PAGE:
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Jeremiah Grossman Plans Ransomware Battle at SentinelOne

Security speaker and WhiteHat Security founder Jeremiah Grossman has confirmed a new position in which he has declared plans to battle the scourge of ransomware.

In an email to Infosecurity, Grossman, who will serve as chief security strategist for SentinelOne, admitted that the move was a risk, but he had “a high tolerance for risk”.

He said: “While there are many hands looking at the ransomware problem including researchers, academics, vendors, and so forth, there is definitely no slow down infection rates. It’s out of control. So far, no one really has found an answer the market has accepted.

“Hence, a big reason I’m at SentinelOne. If the FBIs numbers are correct, we’re probably looking at a billion plus in ransom payouts by the end of the year, or easily over 2017. So we definitely, DEFINITELY still need more focus on ransomware.”

Grossman left his position as CTO and founder of WhiteHat Security earlier this year, and in a blog, said that he had accepted an opportunity “to work side by side with other brilliant and highly motivated people where we’re all helping to solve important and challenging InfoSec problems”.

He said: “In this case, malware and ransomware. You see, more than anything, I want to make a positive impact on InfoSec. As I’ve said many times, we who work InfoSec are responsible for protecting the greatest invention we’ll see if our lifetime — the web, the internet, and the billions of people using it every day. That’s our mission, our calling.”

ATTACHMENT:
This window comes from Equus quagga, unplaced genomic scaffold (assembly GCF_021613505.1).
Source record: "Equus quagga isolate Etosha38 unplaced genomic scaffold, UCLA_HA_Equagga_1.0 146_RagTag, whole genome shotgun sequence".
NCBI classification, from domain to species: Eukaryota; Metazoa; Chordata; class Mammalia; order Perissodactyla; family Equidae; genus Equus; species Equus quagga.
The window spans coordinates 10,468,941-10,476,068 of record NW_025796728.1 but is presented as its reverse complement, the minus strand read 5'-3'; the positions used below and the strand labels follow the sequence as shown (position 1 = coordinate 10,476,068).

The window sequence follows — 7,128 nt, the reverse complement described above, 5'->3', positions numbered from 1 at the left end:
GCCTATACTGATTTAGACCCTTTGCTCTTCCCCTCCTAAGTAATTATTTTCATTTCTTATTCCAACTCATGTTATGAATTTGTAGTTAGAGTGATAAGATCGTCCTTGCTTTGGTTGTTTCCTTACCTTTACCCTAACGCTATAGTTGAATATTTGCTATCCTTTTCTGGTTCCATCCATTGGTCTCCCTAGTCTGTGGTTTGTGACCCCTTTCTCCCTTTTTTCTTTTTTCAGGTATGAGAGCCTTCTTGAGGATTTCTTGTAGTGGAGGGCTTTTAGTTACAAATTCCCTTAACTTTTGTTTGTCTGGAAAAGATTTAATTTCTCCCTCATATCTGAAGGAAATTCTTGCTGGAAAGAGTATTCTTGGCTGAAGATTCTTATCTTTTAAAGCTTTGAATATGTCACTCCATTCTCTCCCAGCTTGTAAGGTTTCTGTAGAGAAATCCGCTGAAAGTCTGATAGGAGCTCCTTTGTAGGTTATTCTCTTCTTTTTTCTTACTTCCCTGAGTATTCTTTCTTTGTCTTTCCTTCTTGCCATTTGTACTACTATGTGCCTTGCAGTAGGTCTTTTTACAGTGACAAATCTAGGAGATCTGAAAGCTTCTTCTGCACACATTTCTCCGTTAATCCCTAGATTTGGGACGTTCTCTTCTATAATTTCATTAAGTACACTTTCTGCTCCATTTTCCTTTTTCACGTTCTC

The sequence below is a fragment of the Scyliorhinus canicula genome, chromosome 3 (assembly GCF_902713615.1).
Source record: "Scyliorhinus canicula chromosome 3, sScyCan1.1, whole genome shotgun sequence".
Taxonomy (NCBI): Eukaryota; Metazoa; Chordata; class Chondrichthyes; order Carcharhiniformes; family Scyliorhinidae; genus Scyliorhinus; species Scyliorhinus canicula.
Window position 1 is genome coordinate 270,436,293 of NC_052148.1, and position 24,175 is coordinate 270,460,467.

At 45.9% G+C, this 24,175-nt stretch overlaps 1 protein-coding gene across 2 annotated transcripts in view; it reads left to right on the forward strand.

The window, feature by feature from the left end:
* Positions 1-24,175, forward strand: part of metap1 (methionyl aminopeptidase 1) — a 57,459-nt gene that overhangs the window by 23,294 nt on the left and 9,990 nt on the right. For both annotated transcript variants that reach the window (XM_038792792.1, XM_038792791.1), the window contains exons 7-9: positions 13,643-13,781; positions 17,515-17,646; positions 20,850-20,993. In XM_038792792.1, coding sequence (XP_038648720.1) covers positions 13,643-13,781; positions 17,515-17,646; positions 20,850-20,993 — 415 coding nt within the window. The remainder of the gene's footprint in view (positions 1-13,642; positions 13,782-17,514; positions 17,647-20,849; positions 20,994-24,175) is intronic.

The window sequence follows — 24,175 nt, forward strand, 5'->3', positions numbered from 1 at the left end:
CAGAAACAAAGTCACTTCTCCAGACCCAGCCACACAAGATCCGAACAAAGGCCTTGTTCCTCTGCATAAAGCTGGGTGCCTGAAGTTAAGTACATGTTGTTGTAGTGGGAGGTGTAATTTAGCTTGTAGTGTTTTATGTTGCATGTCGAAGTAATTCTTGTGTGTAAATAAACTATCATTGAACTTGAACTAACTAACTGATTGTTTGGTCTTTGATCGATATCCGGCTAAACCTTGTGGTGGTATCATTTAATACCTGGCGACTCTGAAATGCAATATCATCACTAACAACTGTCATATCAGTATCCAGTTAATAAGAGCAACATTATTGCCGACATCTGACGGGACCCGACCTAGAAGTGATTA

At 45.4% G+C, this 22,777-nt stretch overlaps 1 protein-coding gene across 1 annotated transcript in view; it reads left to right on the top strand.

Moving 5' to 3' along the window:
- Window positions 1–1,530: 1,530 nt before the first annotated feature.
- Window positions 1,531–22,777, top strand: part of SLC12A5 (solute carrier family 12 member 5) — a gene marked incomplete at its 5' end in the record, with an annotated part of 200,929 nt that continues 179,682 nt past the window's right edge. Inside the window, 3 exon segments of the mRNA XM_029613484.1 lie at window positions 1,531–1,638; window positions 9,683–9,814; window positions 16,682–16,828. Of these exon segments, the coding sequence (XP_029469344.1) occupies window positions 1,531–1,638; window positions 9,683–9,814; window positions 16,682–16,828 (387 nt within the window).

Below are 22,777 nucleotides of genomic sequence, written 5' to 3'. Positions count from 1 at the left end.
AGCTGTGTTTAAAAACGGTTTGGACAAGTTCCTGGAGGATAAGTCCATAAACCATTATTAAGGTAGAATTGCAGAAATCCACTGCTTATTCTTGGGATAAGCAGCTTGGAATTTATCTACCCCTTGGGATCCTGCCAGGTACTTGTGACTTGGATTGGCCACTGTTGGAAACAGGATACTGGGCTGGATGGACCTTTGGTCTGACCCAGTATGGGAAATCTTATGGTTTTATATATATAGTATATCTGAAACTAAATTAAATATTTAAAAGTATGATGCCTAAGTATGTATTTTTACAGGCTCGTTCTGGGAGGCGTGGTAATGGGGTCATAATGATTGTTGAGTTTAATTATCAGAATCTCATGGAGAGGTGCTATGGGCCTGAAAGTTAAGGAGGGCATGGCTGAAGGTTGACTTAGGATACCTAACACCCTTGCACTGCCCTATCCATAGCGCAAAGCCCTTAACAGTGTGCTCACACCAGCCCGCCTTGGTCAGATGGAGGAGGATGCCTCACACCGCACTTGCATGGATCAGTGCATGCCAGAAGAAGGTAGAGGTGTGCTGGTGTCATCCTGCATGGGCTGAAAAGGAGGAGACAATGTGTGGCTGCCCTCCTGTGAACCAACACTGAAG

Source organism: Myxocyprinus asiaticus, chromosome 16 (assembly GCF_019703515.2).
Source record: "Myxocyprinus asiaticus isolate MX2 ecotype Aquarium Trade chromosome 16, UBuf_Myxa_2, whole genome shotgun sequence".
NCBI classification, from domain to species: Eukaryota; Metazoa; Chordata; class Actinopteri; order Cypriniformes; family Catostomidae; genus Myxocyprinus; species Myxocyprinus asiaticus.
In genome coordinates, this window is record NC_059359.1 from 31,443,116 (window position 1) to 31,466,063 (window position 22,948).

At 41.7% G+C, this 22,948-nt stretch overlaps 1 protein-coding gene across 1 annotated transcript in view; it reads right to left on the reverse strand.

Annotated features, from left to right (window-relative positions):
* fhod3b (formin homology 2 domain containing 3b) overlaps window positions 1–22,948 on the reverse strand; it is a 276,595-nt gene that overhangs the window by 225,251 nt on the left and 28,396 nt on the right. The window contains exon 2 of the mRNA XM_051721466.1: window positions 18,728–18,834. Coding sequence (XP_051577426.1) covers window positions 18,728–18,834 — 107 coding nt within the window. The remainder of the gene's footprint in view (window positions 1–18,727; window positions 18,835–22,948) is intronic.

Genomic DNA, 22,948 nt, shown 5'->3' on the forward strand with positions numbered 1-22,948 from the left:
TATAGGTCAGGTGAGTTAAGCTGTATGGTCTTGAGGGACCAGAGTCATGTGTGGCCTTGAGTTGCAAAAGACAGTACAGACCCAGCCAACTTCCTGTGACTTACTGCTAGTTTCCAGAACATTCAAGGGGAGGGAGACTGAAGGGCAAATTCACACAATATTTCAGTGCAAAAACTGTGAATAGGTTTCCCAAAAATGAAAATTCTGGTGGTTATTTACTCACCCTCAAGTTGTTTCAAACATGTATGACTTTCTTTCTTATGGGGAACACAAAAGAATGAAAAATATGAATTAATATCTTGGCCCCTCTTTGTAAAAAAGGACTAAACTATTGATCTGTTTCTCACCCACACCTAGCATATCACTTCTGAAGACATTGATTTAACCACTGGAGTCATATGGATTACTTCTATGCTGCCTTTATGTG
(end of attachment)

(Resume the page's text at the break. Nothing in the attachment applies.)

Grossman identified the ‘explosion of ransomware’ as the second most crucial factor facing the industry, along with: intersection of security guarantees and cyber-insurance; vulnerability remediation; industry skill shortage; and measuring the impact of SDLC security controls.

Saying that this was the only problem he had not had the chance to work on, he said he had long “railed hard about the crap anti-virus products on the market and the billions of dollars people and companies spend annually to effectively make themselves less secure”.

In research released today by Citrix, it was revealed that one in five (20%) medium to large UK businesses do not have any contingency measures in place in case of a ransomware attack, with almost half of British businesses (48%) not backing up their company data at least once per day.

Commenting, Grossman told Infosecurity that companies are likely to get infected by ransomware at some point as a same assumption, and business will to some degree be disrupted, but typically the payout demands aren’t terribly high - per endpoint, they are largely between $250 and $1250 from everything he had studied.

“The costs to deal with the disruption and clean-up will be much higher than the ransom itself,” he said. “So, the guidance I’d give is to set aside incident response dollars, like everyone should be doing anyway, for any such circumstance — not just ransomware. THEN, they should strongly consider purchasing some cyber-insurance to help cover the loses (ransom and cleanup).”

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